5. New Record: La La Land Receives 14 Nominations
Matching past record-holders All About Eve and Titanic, La La Land now shares the crown for being the most Oscar-nominated film in history. It was obvious that the film would fare well with the academy, but this high a nomination tally was foreseen by very few.
Among its numerous nominations are Best Production Design and Best Costume Design, which are usually given to period pieces but the modern-set favorite still prevailed. Most eyebrow-raising is its inclusion in Best Sound Editing, making it the first musical to ever be recognized in the category which is usually reserved for louder and showier action films.
Even if the voters knew what the category entailed, their generosity in including La La Land just solidifies how deeply they adore it, and confirms its frontrunner status as the probable Best Picture winner.
4. Snub: Amy Adams for Best Actress
Since 2005, the beloved actress has yet to go more than two years without receiving an Oscar nomination, but that streak unfortunately ends now. Most puzzling is the fact that the film to end it was a starring vehicle that received a staggering eight other nominations including Best Picture and Best Director.
Just like Grant, Adams received a nomination from the Golden Globes, SAG, BAFTA and the Critics’ Choice Awards for one of her career-best performances in Arrival. She also had a few victories from critics’ awards groups and had attention for her other 2016 turn in Nocturnal Animals, which should have strengthened her spot in the race even more.
Perhaps she split votes between the two films, but that seems unlikely considering all the accolades she received for the widely acclaimed sci-fi drama. Her absence from this lineup is a rather peculiar one.
3. Surprise: Michael Shannon Defeats Golden Globe-Winning Co-Star
The Nocturnal Animals Supporting Actor debacle was quite the roller coaster this awards season. The phenomenal Michael Shannon was considered a major contender for a long while with plenty of support from critics’ awards, but his buzz began to evaporate once televised awards came into play. His co-star Aaron Taylor-Johnson got a surprising Golden Globe nomination in place of Shannon, which many thought to be a fluke until he shocked the world two-fold by winning the award.
Followed by a BAFTA nomination, it seemed that Taylor-Johnson had stolen Shannon’s thunder in a sudden awards surge placing him higher in likelihood of an Oscar nomination.
Thus, when Shannon’s name appeared on the list without Taylor-Johnson, it came as a wonderful surprise. Not since 1975 has a performance in the Supporting Actor category taken home the Golden Globe only to be left out of the Oscar lineup, so the fact that Taylor-Johnson’s co-star was the one to take his place is all the more gobsmacking.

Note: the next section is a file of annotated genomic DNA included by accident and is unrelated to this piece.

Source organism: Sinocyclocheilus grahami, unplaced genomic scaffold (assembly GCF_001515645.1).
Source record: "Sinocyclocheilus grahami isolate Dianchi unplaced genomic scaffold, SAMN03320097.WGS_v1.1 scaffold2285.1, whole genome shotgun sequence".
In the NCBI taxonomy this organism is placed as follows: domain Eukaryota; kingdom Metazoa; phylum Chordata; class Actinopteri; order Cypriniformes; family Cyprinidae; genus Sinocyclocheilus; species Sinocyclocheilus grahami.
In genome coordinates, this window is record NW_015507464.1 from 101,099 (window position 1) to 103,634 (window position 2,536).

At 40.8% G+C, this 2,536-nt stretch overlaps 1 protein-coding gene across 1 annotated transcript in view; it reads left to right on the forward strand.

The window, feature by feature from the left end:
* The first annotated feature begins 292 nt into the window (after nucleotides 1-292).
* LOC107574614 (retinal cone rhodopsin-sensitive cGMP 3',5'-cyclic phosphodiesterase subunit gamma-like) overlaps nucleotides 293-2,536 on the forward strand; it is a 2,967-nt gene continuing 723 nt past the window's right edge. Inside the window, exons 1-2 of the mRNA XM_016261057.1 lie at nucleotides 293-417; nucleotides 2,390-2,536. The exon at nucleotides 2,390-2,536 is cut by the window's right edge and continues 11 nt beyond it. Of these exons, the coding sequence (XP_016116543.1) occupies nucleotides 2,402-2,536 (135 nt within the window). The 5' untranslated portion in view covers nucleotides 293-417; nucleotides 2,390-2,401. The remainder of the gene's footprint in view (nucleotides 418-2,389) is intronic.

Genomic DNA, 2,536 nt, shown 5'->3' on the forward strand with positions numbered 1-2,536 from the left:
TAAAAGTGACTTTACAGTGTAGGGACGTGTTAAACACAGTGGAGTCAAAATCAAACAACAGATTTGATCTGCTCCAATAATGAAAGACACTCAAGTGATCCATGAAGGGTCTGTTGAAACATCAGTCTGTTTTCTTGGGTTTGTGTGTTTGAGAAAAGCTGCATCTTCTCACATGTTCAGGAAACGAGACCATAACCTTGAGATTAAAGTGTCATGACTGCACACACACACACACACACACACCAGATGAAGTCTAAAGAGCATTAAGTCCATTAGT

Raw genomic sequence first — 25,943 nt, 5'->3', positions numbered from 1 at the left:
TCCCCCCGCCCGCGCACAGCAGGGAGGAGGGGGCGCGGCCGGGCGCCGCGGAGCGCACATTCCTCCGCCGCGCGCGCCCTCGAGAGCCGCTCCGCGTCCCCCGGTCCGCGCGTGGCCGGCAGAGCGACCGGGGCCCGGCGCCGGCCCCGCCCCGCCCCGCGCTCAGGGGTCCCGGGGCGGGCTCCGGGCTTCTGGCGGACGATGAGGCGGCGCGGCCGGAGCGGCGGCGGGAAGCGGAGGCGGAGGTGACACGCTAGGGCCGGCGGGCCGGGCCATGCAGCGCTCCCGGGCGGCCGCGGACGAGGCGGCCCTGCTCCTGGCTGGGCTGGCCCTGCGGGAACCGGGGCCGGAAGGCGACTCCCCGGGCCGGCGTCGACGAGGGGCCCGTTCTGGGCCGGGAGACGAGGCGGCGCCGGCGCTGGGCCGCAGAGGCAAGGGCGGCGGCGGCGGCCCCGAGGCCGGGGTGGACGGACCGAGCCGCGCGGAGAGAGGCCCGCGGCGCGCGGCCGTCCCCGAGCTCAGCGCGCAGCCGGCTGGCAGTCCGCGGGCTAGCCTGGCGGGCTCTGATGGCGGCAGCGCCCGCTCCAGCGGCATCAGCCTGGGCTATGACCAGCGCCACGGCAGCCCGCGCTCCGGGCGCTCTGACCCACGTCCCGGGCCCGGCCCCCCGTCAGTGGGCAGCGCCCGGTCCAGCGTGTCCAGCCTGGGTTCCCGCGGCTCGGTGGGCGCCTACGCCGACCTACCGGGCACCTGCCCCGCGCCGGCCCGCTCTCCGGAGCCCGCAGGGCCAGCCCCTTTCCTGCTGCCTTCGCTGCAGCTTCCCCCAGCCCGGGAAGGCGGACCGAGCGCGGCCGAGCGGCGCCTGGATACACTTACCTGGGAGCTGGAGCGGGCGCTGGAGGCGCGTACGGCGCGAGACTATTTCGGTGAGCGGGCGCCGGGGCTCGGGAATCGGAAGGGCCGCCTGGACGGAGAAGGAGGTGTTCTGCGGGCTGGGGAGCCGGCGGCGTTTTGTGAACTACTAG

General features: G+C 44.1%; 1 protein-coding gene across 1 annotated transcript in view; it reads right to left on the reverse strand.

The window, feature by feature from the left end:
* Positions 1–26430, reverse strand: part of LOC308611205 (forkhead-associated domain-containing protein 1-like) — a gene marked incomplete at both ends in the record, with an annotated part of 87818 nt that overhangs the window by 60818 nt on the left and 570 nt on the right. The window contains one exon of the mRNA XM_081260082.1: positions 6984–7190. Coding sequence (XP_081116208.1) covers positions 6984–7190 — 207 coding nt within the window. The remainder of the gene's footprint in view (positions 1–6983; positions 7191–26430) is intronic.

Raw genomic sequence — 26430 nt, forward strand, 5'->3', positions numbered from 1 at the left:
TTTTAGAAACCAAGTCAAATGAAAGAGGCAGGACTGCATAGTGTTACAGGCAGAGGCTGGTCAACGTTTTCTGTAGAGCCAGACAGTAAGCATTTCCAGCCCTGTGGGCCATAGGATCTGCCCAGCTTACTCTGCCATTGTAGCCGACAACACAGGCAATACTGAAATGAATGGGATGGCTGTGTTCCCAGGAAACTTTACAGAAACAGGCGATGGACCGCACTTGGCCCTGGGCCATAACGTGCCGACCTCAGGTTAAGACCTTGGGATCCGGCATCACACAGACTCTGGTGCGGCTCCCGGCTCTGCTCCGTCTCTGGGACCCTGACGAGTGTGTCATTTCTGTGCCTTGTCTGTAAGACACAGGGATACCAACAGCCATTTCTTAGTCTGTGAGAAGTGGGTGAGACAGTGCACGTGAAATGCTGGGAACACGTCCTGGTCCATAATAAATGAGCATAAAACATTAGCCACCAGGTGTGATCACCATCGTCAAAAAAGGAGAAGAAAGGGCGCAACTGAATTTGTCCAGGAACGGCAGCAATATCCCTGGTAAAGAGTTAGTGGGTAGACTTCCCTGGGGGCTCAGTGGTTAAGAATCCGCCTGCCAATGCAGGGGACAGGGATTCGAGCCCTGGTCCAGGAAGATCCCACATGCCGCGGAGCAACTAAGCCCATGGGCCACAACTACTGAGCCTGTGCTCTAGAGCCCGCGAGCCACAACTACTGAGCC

However, they are two of the best performances of the year so it is still great to see that at least one of them was recognized, even though the film itself was otherwise neglected.
2. New Record: Racial Diversity Galore
One year after the #OscarsSoWhite controversy, the academy has included four minority-led films in its Best Picture lineup, and has nominated the most racial minorities in the history of the awards.
For the first time ever, at least one person of color was nominated in each acting category, with Best Supporting Actress containing a record three black nominees out of five. Fences stars Denzel Washington and Viola Davis became the most Oscar-nominated black man and woman of all time, while Ava DuVernay’s documentary 13th made her the first-ever black female director to be nominated.
Two of the other four Best Documentary nominees were also directed by African Americans. The Best Cinematography and Best Film Editing categories each included the second-ever black nominee in their lineup. Dev Patel’s Best Supporting Actor nomination for Lion makes him the first person of Indian descent to be Oscar-nominated in any acting category.
Some people may claim that the abundance of minorities present may be a sign of the academy’s guilt for the past couple of years. However, those people would be wrong, because 2016 just so happened to contain more high-quality mainstream films centered on racial minorities than Hollywood has seen in a very long time – or perhaps more than ever.
1. Bonus Awesome Nomination: The Lobster for Best Original Screenplay
This nomination doesn’t fall into any of the above categories, as the unusual lack of strong contenders in the category made its appearance in the lineup far from shocking. But it’s still totally awesome. In limited release during the first half of the year, The Lobster did not have the kind of traction generally required to last through the awards season up until the Oscars.
Furthermore, its inaccessibly bizarre nature makes it a super unlikely film to be embraced by high-brow Oscar voters. It is a European dark comedy about people literally being turned into animals when they fail to find a romantic partner. How often do we see that type of film in a major Oscar category? How often do we see that type of film, period? Never, which along with The Lobster’s genius makes it one of the coolest nominees in recent memory.
Author Bio: Ryan Jamison is a first-year film student from Vancouver, Canada who loves to watch, discuss and make films. Right now, he works at a movie theater, but in the long term he aspires to become a writer/director on a more public level.